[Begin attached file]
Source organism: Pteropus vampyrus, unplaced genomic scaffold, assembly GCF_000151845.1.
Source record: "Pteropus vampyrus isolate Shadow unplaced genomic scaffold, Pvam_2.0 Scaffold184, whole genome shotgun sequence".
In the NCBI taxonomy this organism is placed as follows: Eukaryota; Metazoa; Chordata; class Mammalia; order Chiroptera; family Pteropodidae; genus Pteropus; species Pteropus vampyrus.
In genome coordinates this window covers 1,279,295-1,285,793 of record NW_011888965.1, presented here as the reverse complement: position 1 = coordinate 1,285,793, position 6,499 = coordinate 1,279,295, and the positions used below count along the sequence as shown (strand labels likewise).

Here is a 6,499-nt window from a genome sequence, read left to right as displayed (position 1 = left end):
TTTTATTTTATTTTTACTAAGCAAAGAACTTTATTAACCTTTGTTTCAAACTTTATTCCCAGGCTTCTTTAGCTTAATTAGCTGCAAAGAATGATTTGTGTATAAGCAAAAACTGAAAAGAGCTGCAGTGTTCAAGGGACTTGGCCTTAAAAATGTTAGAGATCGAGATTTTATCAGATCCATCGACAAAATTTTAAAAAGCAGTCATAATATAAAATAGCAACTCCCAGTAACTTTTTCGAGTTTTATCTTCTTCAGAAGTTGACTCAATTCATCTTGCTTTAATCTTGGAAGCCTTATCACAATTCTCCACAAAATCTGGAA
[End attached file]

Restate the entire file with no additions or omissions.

Source organism: Pteropus vampyrus, unplaced genomic scaffold, assembly GCF_000151845.1.
Source record: "Pteropus vampyrus isolate Shadow unplaced genomic scaffold, Pvam_2.0 Scaffold184, whole genome shotgun sequence".
In the NCBI taxonomy this organism is placed as follows: Eukaryota; Metazoa; Chordata; class Mammalia; order Chiroptera; family Pteropodidae; genus Pteropus; species Pteropus vampyrus.
In genome coordinates this window covers 1,279,295-1,285,793 of record NW_011888965.1, presented here as the reverse complement: position 1 = coordinate 1,285,793, position 6,499 = coordinate 1,279,295, and the positions used below count along the sequence as shown (strand labels likewise).

Here is a 6,499-nt window from a genome sequence, read left to right as displayed (position 1 = left end):
TTTTATTTTATTTTTACTAAGCAAAGAACTTTATTAACCTTTGTTTCAAACTTTATTCCCAGGCTTCTTTAGCTTAATTAGCTGCAAAGAATGATTTGTGTATAAGCAAAAACTGAAAAGAGCTGCAGTGTTCAAGGGACTTGGCCTTAAAAATGTTAGAGATCGAGATTTTATCAGATCCATCGACAAAATTTTAAAAAGCAGTCATAATATAAAATAGCAACTCCCAGTAACTTTTTCGAGTTTTATCTTCTTCAGAAGTTGACTCAATTCATCTTGCTTTAATCTTGGAAGCCTTATCACAATTCTCCACAAAATCTGGAA